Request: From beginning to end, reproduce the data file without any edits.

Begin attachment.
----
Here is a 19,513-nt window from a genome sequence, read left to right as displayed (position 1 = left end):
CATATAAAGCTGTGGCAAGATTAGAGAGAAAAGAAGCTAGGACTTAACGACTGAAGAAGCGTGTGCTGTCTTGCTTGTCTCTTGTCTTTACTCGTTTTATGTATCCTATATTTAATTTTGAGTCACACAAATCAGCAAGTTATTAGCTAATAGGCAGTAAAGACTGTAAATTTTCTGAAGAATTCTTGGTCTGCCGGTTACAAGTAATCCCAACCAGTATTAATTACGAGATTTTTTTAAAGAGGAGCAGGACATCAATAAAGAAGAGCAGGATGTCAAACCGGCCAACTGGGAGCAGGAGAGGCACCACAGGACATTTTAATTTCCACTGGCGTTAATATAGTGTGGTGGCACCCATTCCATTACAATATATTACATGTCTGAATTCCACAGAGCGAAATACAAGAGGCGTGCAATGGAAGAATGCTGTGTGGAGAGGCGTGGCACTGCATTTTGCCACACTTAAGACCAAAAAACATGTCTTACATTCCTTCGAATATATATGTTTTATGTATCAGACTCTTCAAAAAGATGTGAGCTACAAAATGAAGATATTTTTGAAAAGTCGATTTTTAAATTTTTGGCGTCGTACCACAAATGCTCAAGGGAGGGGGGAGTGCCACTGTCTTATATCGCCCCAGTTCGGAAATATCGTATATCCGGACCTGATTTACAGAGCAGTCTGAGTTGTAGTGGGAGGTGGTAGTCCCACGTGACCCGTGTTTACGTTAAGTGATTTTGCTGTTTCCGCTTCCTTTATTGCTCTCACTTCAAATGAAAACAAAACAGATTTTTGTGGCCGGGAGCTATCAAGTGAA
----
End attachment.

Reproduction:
Here is a 19,513-nt window from a genome sequence, read left to right as displayed (position 1 = left end):
CATATAAAGCTGTGGCAAGATTAGAGAGAAAAGAAGCTAGGACTTAACGACTGAAGAAGCGTGTGCTGTCTTGCTTGTCTCTTGTCTTTACTCGTTTTATGTATCCTATATTTAATTTTGAGTCACACAAATCAGCAAGTTATTAGCTAATAGGCAGTAAAGACTGTAAATTTTCTGAAGAATTCTTGGTCTGCCGGTTACAAGTAATCCCAACCAGTATTAATTACGAGATTTTTTTAAAGAGGAGCAGGACATCAATAAAGAAGAGCAGGATGTCAAACCGGCCAACTGGGAGCAGGAGAGGCACCACAGGACATTTTAATTTCCACTGGCGTTAATATAGTGTGGTGGCACCCATTCCATTACAATATATTACATGTCTGAATTCCACAGAGCGAAATACAAGAGGCGTGCAATGGAAGAATGCTGTGTGGAGAGGCGTGGCACTGCATTTTGCCACACTTAAGACCAAAAAACATGTCTTACATTCCTTCGAATATATATGTTTTATGTATCAGACTCTTCAAAAAGATGTGAGCTACAAAATGAAGATATTTTTGAAAAGTCGATTTTTAAATTTTTGGCGTCGTACCACAAATGCTCAAGGGAGGGGGGAGTGCCACTGTCTTATATCGCCCCAGTTCGGAAATATCGTATATCCGGACCTGATTTACAGAGCAGTCTGAGTTGTAGTGGGAGGTGGTAGTCCCACGTGACCCGTGTTTACGTTAAGTGATTTTGCTGTTTCCGCTTCCTTTATTGCTCTCACTTCAAATGAAAACAAAACAGATTTTTGTGGCCGGGAGCTATCAAGTGAA